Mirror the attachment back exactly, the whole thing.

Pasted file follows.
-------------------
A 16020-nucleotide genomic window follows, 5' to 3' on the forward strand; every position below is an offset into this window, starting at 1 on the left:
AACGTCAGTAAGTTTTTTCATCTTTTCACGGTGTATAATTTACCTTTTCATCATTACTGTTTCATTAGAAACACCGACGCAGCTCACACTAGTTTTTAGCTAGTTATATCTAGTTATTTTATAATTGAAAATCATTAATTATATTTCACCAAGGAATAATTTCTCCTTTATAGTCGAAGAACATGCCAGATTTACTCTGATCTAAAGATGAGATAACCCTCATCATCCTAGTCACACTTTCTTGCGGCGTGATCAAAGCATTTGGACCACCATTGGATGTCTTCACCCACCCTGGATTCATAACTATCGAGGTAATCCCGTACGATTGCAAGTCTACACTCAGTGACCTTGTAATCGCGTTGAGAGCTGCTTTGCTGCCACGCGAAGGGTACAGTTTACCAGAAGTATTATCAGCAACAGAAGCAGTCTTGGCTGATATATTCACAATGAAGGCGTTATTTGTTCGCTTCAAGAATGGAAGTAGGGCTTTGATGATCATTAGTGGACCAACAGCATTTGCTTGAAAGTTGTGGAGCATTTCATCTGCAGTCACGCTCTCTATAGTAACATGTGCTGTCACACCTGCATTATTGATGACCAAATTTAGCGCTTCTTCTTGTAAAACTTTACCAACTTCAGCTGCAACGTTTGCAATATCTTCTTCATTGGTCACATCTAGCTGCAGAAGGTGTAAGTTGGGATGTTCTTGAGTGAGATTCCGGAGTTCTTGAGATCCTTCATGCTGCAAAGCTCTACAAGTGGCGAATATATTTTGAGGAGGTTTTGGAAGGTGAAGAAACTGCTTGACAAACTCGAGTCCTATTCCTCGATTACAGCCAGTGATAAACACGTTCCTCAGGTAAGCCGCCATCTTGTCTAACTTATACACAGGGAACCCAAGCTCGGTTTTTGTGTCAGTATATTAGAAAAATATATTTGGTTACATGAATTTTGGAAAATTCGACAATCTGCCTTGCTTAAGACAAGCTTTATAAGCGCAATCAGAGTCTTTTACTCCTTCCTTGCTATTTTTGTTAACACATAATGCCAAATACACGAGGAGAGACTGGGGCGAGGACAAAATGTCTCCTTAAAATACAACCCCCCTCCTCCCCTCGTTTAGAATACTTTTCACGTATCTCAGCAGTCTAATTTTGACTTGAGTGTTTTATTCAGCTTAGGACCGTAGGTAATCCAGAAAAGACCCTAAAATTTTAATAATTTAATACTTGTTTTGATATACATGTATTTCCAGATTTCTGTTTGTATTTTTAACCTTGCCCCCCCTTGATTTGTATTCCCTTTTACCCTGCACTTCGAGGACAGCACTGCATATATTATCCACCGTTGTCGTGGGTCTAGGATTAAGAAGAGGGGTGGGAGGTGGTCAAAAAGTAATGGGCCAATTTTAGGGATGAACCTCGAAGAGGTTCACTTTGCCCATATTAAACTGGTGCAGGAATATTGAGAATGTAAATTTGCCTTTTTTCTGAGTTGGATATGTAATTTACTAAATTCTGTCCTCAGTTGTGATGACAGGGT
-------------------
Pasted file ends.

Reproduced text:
A 16020-nucleotide genomic window follows, 5' to 3' on the forward strand; every position below is an offset into this window, starting at 1 on the left:
AACGTCAGTAAGTTTTTTCATCTTTTCACGGTGTATAATTTACCTTTTCATCATTACTGTTTCATTAGAAACACCGACGCAGCTCACACTAGTTTTTAGCTAGTTATATCTAGTTATTTTATAATTGAAAATCATTAATTATATTTCACCAAGGAATAATTTCTCCTTTATAGTCGAAGAACATGCCAGATTTACTCTGATCTAAAGATGAGATAACCCTCATCATCCTAGTCACACTTTCTTGCGGCGTGATCAAAGCATTTGGACCACCATTGGATGTCTTCACCCACCCTGGATTCATAACTATCGAGGTAATCCCGTACGATTGCAAGTCTACACTCAGTGACCTTGTAATCGCGTTGAGAGCTGCTTTGCTGCCACGCGAAGGGTACAGTTTACCAGAAGTATTATCAGCAACAGAAGCAGTCTTGGCTGATATATTCACAATGAAGGCGTTATTTGTTCGCTTCAAGAATGGAAGTAGGGCTTTGATGATCATTAGTGGACCAACAGCATTTGCTTGAAAGTTGTGGAGCATTTCATCTGCAGTCACGCTCTCTATAGTAACATGTGCTGTCACACCTGCATTATTGATGACCAAATTTAGCGCTTCTTCTTGTAAAACTTTACCAACTTCAGCTGCAACGTTTGCAATATCTTCTTCATTGGTCACATCTAGCTGCAGAAGGTGTAAGTTGGGATGTTCTTGAGTGAGATTCCGGAGTTCTTGAGATCCTTCATGCTGCAAAGCTCTACAAGTGGCGAATATATTTTGAGGAGGTTTTGGAAGGTGAAGAAACTGCTTGACAAACTCGAGTCCTATTCCTCGATTACAGCCAGTGATAAACACGTTCCTCAGGTAAGCCGCCATCTTGTCTAACTTATACACAGGGAACCCAAGCTCGGTTTTTGTGTCAGTATATTAGAAAAATATATTTGGTTACATGAATTTTGGAAAATTCGACAATCTGCCTTGCTTAAGACAAGCTTTATAAGCGCAATCAGAGTCTTTTACTCCTTCCTTGCTATTTTTGTTAACACATAATGCCAAATACACGAGGAGAGACTGGGGCGAGGACAAAATGTCTCCTTAAAATACAACCCCCCTCCTCCCCTCGTTTAGAATACTTTTCACGTATCTCAGCAGTCTAATTTTGACTTGAGTGTTTTATTCAGCTTAGGACCGTAGGTAATCCAGAAAAGACCCTAAAATTTTAATAATTTAATACTTGTTTTGATATACATGTATTTCCAGATTTCTGTTTGTATTTTTAACCTTGCCCCCCCTTGATTTGTATTCCCTTTTACCCTGCACTTCGAGGACAGCACTGCATATATTATCCACCGTTGTCGTGGGTCTAGGATTAAGAAGAGGGGTGGGAGGTGGTCAAAAAGTAATGGGCCAATTTTAGGGATGAACCTCGAAGAGGTTCACTTTGCCCATATTAAACTGGTGCAGGAATATTGAGAATGTAAATTTGCCTTTTTTCTGAGTTGGATATGTAATTTACTAAATTCTGTCCTCAGTTGTGATGACAGGGT